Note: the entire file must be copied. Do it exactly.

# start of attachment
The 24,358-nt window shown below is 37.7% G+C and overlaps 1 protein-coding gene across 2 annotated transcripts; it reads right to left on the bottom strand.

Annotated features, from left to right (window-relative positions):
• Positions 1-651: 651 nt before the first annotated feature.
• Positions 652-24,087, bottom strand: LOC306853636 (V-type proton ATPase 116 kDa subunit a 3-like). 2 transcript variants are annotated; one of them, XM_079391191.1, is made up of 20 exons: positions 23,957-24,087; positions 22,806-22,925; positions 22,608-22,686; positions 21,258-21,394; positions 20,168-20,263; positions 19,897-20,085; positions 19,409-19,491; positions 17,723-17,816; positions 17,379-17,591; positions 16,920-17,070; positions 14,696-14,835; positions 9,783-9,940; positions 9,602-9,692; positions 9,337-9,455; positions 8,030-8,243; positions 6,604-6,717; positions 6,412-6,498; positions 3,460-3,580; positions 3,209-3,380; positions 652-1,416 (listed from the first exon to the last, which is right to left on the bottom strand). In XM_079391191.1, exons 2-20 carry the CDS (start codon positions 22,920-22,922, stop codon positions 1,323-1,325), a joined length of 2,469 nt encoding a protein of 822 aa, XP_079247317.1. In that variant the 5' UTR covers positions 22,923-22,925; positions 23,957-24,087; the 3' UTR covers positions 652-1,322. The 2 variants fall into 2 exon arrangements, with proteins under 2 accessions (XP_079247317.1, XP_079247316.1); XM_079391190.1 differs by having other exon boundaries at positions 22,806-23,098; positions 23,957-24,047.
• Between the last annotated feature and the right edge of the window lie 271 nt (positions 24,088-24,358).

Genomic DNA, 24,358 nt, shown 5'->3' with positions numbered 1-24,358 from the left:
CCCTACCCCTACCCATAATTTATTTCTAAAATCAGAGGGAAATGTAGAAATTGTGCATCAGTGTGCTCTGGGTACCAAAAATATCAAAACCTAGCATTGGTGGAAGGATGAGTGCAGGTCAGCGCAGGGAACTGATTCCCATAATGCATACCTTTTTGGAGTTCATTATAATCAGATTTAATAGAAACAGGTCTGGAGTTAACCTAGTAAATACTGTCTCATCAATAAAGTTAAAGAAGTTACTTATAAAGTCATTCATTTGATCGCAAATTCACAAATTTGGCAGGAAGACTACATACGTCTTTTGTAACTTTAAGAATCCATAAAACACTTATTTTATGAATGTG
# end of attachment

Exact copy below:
The 24,358-nt window shown below is 37.7% G+C and overlaps 1 protein-coding gene across 2 annotated transcripts; it reads right to left on the bottom strand.

Annotated features, from left to right (window-relative positions):
• Positions 1-651: 651 nt before the first annotated feature.
• Positions 652-24,087, bottom strand: LOC306853636 (V-type proton ATPase 116 kDa subunit a 3-like). 2 transcript variants are annotated; one of them, XM_079391191.1, is made up of 20 exons: positions 23,957-24,087; positions 22,806-22,925; positions 22,608-22,686; positions 21,258-21,394; positions 20,168-20,263; positions 19,897-20,085; positions 19,409-19,491; positions 17,723-17,816; positions 17,379-17,591; positions 16,920-17,070; positions 14,696-14,835; positions 9,783-9,940; positions 9,602-9,692; positions 9,337-9,455; positions 8,030-8,243; positions 6,604-6,717; positions 6,412-6,498; positions 3,460-3,580; positions 3,209-3,380; positions 652-1,416 (listed from the first exon to the last, which is right to left on the bottom strand). In XM_079391191.1, exons 2-20 carry the CDS (start codon positions 22,920-22,922, stop codon positions 1,323-1,325), a joined length of 2,469 nt encoding a protein of 822 aa, XP_079247317.1. In that variant the 5' UTR covers positions 22,923-22,925; positions 23,957-24,087; the 3' UTR covers positions 652-1,322. The 2 variants fall into 2 exon arrangements, with proteins under 2 accessions (XP_079247317.1, XP_079247316.1); XM_079391190.1 differs by having other exon boundaries at positions 22,806-23,098; positions 23,957-24,047.
• Between the last annotated feature and the right edge of the window lie 271 nt (positions 24,088-24,358).

Genomic DNA, 24,358 nt, shown 5'->3' with positions numbered 1-24,358 from the left:
CCCTACCCCTACCCATAATTTATTTCTAAAATCAGAGGGAAATGTAGAAATTGTGCATCAGTGTGCTCTGGGTACCAAAAATATCAAAACCTAGCATTGGTGGAAGGATGAGTGCAGGTCAGCGCAGGGAACTGATTCCCATAATGCATACCTTTTTGGAGTTCATTATAATCAGATTTAATAGAAACAGGTCTGGAGTTAACCTAGTAAATACTGTCTCATCAATAAAGTTAAAGAAGTTACTTATAAAGTCATTCATTTGATCGCAAATTCACAAATTTGGCAGGAAGACTACATACGTCTTTTGTAACTTTAAGAATCCATAAAACACTTATTTTATGAATGTG